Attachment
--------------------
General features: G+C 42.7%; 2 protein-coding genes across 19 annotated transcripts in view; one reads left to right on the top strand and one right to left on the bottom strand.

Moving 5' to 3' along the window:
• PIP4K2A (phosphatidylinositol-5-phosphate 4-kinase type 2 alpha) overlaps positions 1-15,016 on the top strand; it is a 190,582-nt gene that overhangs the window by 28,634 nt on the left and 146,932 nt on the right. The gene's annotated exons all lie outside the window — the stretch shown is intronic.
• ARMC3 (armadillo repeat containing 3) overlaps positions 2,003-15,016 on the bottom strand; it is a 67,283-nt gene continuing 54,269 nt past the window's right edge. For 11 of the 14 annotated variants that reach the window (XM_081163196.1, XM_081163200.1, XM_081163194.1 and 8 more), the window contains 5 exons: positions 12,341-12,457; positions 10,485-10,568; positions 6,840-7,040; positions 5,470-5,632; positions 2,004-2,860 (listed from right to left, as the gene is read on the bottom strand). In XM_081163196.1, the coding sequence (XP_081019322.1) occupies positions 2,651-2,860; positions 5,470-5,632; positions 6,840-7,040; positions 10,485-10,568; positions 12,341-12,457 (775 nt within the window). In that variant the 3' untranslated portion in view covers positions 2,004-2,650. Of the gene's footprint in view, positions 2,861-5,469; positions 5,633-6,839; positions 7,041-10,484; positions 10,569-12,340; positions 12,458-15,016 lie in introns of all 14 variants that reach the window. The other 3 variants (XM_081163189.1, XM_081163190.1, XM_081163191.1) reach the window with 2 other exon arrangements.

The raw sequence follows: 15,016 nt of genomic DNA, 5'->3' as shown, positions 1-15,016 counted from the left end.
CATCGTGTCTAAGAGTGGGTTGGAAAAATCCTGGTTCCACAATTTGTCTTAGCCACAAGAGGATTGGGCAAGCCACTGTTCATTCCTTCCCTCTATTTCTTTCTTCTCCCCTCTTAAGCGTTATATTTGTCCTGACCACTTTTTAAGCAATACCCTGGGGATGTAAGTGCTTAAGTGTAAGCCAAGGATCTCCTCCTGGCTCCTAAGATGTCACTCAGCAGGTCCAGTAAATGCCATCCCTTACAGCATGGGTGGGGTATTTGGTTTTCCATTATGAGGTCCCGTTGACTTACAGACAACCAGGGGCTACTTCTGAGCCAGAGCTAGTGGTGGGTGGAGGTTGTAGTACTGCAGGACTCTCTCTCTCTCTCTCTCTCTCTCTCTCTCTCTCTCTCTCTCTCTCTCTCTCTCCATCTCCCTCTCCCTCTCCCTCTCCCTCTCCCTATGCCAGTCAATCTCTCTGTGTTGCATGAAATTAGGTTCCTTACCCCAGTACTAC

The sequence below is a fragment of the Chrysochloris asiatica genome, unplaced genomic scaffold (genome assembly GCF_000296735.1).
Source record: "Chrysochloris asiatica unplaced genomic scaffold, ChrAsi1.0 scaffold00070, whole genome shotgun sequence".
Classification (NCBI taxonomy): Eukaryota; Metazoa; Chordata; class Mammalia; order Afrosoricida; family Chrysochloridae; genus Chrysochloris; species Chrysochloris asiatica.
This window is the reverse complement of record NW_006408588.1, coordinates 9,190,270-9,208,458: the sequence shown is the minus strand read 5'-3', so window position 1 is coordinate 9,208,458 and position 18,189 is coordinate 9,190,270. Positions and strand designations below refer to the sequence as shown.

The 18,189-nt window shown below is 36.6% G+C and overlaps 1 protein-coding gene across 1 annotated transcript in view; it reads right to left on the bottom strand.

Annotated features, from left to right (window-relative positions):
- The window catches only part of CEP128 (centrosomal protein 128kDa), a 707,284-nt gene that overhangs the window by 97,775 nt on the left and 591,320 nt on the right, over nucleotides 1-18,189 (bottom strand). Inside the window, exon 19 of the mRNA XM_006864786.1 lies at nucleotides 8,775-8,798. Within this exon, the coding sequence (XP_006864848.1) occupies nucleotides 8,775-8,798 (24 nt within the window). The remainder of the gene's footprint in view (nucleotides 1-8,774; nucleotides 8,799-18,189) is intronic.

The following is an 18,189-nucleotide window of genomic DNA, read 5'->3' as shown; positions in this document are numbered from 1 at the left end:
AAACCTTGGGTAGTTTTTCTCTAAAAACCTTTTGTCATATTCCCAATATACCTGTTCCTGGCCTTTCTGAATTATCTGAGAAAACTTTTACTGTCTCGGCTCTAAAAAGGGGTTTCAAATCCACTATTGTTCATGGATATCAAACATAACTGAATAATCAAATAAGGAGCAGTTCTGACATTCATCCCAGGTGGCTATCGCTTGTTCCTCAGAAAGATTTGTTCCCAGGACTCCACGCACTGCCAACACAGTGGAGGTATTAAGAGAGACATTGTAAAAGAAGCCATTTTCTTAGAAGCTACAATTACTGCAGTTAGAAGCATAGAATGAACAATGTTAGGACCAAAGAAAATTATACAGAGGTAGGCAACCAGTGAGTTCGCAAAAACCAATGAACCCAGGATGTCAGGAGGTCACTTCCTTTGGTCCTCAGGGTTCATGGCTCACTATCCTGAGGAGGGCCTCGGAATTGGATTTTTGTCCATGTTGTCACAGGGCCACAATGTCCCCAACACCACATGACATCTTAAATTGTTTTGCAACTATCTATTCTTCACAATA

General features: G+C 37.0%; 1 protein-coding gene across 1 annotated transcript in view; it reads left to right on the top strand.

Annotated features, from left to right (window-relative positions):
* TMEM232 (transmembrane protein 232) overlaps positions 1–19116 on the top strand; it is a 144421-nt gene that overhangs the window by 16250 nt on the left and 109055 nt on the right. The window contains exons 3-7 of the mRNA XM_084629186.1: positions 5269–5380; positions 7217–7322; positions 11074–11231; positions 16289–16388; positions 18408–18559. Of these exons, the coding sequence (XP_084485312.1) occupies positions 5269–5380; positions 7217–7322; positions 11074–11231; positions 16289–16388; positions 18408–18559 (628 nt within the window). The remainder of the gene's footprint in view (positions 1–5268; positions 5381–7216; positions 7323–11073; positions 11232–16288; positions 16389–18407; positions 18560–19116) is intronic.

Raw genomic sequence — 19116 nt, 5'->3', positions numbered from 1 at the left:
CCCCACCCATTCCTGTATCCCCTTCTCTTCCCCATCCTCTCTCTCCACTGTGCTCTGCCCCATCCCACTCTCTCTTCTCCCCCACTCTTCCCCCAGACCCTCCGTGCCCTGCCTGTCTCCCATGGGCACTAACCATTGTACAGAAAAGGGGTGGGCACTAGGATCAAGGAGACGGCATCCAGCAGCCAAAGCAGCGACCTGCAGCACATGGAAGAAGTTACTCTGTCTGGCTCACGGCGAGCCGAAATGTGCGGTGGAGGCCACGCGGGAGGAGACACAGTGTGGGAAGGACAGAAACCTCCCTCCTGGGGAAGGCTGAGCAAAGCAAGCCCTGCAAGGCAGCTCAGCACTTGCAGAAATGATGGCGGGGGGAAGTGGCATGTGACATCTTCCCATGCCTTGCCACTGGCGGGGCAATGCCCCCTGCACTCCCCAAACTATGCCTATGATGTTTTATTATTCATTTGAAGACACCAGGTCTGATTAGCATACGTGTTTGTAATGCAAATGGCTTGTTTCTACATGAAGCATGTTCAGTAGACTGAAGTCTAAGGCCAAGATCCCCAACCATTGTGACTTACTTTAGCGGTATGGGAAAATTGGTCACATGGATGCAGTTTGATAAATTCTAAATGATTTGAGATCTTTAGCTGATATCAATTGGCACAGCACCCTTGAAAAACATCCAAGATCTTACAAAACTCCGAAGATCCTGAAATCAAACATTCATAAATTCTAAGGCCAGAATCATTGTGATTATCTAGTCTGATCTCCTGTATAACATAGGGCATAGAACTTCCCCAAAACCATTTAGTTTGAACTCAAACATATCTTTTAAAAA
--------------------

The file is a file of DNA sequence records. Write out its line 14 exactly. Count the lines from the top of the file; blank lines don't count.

The following is an 18,189-nucleotide window of genomic DNA, read 5'->3' as shown; positions in this document are numbered from 1 at the left end: